Troy Davis – Denied Clemency
The unthinkable is going to occur tomorrow night unless something miraculous happens. (I have trouble thinking about this without shaking inside.)
I got word that Troy Davis was denied clemency in the middle of teaching class. I didn’t do a very good job of hiding my feelings when I saw the text message. My class wanted to know what was going on. I told them, and they all knew about the case, and all but one person was very upset. One woman in my class told us that if we’d had someone in our family die a horrendous death, as she had, we’d feel differently about the death penalty.
I wanted to argue with her, but couldn’t – I didn’t want to diminish what she went through, certainly. And I wanted to tell her that despite this, I would never ask that someone be murdered, but I didn’t. I just listened and felt her incredible pain. Her beautiful fourteen year old niece was raped by five animals (I cannot call them “men” they are animals), and then shot to death.
In this case, twenty years ago, a white police officer, Officer Mark MacPhail, was killed – shot twice in the course of duty. The Savannah Georgia authorities were frantic to hold someone responsible and placed the gun that was never found, in the hands of Troy Davis.
No physical evidence of any kind was found. No DNA, no finger prints, soiled clothes, etc. Nothing was found other than eye witnesses.
This case was solely about eye-witness accounts – the WORST evidence in a trial. Why is it the worst? Because people are people and they make mistakes. People like you and me always want to be seen in the best light; we want to be as honest as we can, and we try our best to do the right thing. That can be problematic when Police are under enormous pressure to close a case.
The police in the Casey Anthony case were, in my opinion, the best of the best. But, not all police are on the side of finding the truth. And, some reports I have read indicated the police were not honest.
Police can get eye witnesses to agree to anything simply by how they position a photo lay-out, or how they use their body language to suggest one suspects picture over another.
Sadly, there have been stories of police misconduct – how they will use any trick in the book to nail a suspect. They lie, they use coercion, or use suggestions to try to close the case. But, it’s not only because of shady police involvement in what eye witnesses say, it’s also because we humans are fickle and our memory changes as time passes. In this case, as many as seven people recanted, saying they were mistaken when they initially identified Troy Davis as the shooter.
I don’t know one way or another what the truth is in the Troy Davis case. BUT, I have enough faith in the people involved in this case to believe that if this execution happens tomorrow, it will be an enormous travesty of justice. The fact that many thousands of people across this country believe there is enough doubt that Troy Davis is responsible for the murder, could give the justice system more than a black eye, in the long run.
Is our justice system breaking or broken? The Casey Anthony case is fresh in the minds of millions of Americans. Clearly she had culpability in the murder of her daughter, but was found not guilty. We like to say, “The jury system worked as it should in the Anthony case.” But, that’s not true. If it worked as it should, Casey would be held responsible.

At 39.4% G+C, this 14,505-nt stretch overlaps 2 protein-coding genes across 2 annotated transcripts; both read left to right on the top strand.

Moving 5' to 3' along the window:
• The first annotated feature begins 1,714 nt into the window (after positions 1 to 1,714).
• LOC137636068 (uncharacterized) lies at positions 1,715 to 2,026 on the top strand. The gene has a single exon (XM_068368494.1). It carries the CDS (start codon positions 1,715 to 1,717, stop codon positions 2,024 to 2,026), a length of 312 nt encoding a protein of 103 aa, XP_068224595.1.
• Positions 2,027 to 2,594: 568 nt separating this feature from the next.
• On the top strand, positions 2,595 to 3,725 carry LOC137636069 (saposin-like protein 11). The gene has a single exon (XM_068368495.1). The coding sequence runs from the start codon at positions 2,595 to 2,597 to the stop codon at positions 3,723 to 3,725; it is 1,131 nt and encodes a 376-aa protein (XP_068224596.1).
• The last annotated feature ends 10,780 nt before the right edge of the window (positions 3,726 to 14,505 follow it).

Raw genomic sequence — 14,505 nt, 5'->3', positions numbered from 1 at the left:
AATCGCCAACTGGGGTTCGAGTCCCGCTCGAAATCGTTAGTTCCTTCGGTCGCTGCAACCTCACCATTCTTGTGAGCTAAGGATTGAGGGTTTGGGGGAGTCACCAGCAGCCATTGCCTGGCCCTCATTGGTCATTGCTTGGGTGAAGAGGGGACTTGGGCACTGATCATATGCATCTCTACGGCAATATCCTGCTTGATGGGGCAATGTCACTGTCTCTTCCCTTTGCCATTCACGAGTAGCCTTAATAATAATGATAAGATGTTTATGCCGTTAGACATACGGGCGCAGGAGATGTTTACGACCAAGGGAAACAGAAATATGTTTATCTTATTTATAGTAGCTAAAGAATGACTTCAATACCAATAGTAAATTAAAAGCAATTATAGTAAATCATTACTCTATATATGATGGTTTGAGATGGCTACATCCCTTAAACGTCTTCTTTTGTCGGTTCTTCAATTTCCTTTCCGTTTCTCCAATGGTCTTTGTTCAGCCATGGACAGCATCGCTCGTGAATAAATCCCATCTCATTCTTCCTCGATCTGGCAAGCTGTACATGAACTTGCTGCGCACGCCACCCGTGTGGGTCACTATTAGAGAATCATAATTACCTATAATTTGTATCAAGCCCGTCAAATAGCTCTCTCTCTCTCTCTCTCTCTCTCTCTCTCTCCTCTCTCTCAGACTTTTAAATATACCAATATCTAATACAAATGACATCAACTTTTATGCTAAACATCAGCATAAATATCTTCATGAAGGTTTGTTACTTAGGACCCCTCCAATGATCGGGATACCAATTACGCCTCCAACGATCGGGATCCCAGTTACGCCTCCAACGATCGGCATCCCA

I have accepted the finding of the Anthony jury. I don’t agree with it, but I accept it. And, frankly, I would rather she be found not guilty than die by lethal injection. I would rather the guilty go free than the innocent punished or killed.
If Troy Davis is murdered tomorrow night, at 7 pm, there will be consequences that the justice system will have to face. People in this country, and all over the world, will view the United States as a barbaric nation. A statement by Amnesty International says it best:
“It is unconscionable that the Georgia Board of Pardons and Paroles has denied relief to Troy Davis. Allowing a man to be sent to death under an enormous cloud of doubt about his guilt is an outrageous affront to justice.” – Amnesty International in a statement Tuesday about Davis being denied clemency; he’s slated to be executed Wednesday.
I wanted to find a place to go and protest tonight; I want to protest tomorrow until time is up and it happens.
I don’t understand how can we kill someone when there is doubt about their involvement in the crime. How can we murder our citizens and still call ourselves civilized? How? How did we become such an ugly nation of murderers?
I can’t find the words to fully express my sadness, anger and disappointment.
Doesn’t it say something about this case when The Innocence Project, the NAACP, the ACLU, Amnesty International, President Jimmy Carter, the former head of the FBI, William Sessions, and all the other Human Rights groups are fighting for the life of Troy Davis?
The Justice system in Georgia should be fighting, too! Fighting for life! How can anyone be against abortion but for the death penalty? For political reasons maybe? Ah, and this is a political season, after all. Politicians must be bold and appear courageous for their constituents when an election year is on the horizon. “Tough on crime” is the battle cry. What about tough on truth?
This is exactly why defense attorneys are so important.
Troy Davis will refuse his last meal tomorrow night. In solidarity with him, those of us chilled to the bone will fast tomorrow. too.
I am wearing black.